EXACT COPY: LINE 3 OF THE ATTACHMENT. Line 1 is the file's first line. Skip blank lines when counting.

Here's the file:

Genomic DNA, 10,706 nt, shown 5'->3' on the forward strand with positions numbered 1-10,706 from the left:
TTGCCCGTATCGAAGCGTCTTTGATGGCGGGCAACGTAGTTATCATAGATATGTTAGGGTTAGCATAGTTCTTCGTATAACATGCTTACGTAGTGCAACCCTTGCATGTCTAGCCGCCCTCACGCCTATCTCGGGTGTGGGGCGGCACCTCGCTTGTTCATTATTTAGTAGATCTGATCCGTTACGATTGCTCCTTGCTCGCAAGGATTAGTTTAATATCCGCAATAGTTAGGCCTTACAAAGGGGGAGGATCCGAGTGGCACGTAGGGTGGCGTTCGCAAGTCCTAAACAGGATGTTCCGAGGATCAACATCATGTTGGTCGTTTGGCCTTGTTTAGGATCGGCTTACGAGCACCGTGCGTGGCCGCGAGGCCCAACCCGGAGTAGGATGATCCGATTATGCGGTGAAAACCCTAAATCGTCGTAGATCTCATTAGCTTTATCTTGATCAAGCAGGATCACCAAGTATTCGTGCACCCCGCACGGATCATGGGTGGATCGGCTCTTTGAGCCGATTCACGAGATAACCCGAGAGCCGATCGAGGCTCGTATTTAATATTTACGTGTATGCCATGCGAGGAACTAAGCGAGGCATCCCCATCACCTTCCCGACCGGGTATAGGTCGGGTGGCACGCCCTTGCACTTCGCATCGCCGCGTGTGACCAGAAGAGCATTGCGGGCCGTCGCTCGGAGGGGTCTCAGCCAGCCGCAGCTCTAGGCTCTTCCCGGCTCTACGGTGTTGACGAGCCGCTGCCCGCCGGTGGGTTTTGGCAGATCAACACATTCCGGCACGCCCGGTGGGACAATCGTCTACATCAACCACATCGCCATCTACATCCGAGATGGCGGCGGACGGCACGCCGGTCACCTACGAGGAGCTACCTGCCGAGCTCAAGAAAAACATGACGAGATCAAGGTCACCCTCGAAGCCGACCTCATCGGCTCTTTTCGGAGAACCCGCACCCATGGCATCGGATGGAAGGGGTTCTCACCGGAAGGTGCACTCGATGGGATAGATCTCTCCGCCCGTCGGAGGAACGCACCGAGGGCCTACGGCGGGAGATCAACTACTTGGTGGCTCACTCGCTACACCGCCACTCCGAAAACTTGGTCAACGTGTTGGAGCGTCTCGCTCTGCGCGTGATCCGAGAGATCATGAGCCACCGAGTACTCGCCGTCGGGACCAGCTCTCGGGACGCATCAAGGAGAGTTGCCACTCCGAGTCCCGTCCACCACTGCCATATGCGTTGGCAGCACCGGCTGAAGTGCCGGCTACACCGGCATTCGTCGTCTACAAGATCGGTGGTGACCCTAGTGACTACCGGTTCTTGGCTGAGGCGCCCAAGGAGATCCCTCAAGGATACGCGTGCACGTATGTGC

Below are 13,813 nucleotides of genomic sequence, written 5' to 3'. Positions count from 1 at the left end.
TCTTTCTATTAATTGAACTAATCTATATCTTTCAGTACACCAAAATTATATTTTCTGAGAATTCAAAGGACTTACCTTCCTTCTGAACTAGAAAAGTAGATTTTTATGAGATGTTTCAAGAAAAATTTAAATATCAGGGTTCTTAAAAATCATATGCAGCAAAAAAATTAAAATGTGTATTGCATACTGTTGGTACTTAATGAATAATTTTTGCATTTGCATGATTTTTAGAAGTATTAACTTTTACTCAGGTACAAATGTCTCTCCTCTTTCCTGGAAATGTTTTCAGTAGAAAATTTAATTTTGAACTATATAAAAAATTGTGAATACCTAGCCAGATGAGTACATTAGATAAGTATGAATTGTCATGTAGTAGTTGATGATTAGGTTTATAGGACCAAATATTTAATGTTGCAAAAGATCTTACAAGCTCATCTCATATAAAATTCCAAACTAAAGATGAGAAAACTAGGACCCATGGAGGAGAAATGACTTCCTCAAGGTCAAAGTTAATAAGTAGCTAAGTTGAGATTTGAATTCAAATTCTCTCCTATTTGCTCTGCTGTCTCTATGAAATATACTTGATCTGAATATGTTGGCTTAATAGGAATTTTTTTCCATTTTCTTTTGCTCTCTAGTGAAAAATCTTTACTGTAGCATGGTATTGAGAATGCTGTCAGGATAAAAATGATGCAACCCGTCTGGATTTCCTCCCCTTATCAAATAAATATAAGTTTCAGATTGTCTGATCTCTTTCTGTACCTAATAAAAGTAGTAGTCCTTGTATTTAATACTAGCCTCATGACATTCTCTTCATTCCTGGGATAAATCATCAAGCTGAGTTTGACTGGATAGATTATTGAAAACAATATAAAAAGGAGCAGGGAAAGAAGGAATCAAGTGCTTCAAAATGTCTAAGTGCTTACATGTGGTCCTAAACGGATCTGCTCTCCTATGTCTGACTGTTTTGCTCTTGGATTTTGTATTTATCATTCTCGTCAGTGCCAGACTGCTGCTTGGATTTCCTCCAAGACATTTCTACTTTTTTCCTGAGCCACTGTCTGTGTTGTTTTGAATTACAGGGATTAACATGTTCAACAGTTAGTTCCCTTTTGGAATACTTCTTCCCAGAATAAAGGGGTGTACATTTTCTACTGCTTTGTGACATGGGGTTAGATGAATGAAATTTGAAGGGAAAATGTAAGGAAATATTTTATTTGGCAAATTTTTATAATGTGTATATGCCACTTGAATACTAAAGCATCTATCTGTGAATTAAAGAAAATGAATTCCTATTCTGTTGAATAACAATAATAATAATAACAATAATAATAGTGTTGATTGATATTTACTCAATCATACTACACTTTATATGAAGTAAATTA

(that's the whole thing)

Below are 13,813 nucleotides of genomic sequence, written 5' to 3'. Positions count from 1 at the left end.